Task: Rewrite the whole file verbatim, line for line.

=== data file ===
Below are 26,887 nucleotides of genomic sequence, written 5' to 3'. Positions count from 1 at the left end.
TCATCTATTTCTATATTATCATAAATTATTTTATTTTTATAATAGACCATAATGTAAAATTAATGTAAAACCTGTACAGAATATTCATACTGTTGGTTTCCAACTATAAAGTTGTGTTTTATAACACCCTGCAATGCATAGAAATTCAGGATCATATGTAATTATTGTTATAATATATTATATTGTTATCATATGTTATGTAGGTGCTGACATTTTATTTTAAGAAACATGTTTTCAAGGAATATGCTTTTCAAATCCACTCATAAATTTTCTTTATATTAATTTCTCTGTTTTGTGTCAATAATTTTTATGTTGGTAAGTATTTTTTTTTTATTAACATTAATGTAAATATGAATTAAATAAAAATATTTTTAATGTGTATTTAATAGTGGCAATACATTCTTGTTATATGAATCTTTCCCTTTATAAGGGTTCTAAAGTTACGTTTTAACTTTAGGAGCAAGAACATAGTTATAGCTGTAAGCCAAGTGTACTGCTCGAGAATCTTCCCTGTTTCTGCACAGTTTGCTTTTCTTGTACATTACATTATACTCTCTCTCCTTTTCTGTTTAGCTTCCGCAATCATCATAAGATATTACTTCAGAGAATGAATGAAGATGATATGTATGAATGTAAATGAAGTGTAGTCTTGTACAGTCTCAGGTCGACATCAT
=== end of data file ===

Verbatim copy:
Below are 26,887 nucleotides of genomic sequence, written 5' to 3'. Positions count from 1 at the left end.
TCATCTATTTCTATATTATCATAAATTATTTTATTTTTATAATAGACCATAATGTAAAATTAATGTAAAACCTGTACAGAATATTCATACTGTTGGTTTCCAACTATAAAGTTGTGTTTTATAACACCCTGCAATGCATAGAAATTCAGGATCATATGTAATTATTGTTATAATATATTATATTGTTATCATATGTTATGTAGGTGCTGACATTTTATTTTAAGAAACATGTTTTCAAGGAATATGCTTTTCAAATCCACTCATAAATTTTCTTTATATTAATTTCTCTGTTTTGTGTCAATAATTTTTATGTTGGTAAGTATTTTTTTTTTATTAACATTAATGTAAATATGAATTAAATAAAAATATTTTTAATGTGTATTTAATAGTGGCAATACATTCTTGTTATATGAATCTTTCCCTTTATAAGGGTTCTAAAGTTACGTTTTAACTTTAGGAGCAAGAACATAGTTATAGCTGTAAGCCAAGTGTACTGCTCGAGAATCTTCCCTGTTTCTGCACAGTTTGCTTTTCTTGTACATTACATTATACTCTCTCTCCTTTTCTGTTTAGCTTCCGCAATCATCATAAGATATTACTTCAGAGAATGAATGAAGATGATATGTATGAATGTAAATGAAGTGTAGTCTTGTACAGTCTCAGGTCGACATCAT